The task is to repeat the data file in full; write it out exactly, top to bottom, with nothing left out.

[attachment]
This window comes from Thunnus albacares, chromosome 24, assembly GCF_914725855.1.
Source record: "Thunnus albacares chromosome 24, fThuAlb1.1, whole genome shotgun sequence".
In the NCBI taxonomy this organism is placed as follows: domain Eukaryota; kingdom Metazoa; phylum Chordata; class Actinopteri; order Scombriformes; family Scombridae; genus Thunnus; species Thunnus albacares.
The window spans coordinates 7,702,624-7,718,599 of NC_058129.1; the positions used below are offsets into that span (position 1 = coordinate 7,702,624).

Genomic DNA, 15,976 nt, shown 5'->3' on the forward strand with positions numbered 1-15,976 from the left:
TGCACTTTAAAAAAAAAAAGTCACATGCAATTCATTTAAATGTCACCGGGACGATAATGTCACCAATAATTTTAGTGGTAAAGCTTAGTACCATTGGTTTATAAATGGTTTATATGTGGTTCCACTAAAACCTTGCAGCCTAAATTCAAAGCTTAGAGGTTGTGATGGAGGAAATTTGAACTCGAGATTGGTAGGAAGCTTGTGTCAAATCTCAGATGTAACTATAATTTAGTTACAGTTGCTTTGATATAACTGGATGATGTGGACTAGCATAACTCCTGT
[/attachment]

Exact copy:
This window comes from Thunnus albacares, chromosome 24, assembly GCF_914725855.1.
Source record: "Thunnus albacares chromosome 24, fThuAlb1.1, whole genome shotgun sequence".
In the NCBI taxonomy this organism is placed as follows: domain Eukaryota; kingdom Metazoa; phylum Chordata; class Actinopteri; order Scombriformes; family Scombridae; genus Thunnus; species Thunnus albacares.
The window spans coordinates 7,702,624-7,718,599 of NC_058129.1; the positions used below are offsets into that span (position 1 = coordinate 7,702,624).

Genomic DNA, 15,976 nt, shown 5'->3' on the forward strand with positions numbered 1-15,976 from the left:
TGCACTTTAAAAAAAAAAAGTCACATGCAATTCATTTAAATGTCACCGGGACGATAATGTCACCAATAATTTTAGTGGTAAAGCTTAGTACCATTGGTTTATAAATGGTTTATATGTGGTTCCACTAAAACCTTGCAGCCTAAATTCAAAGCTTAGAGGTTGTGATGGAGGAAATTTGAACTCGAGATTGGTAGGAAGCTTGTGTCAAATCTCAGATGTAACTATAATTTAGTTACAGTTGCTTTGATATAACTGGATGATGTGGACTAGCATAACTCCTGT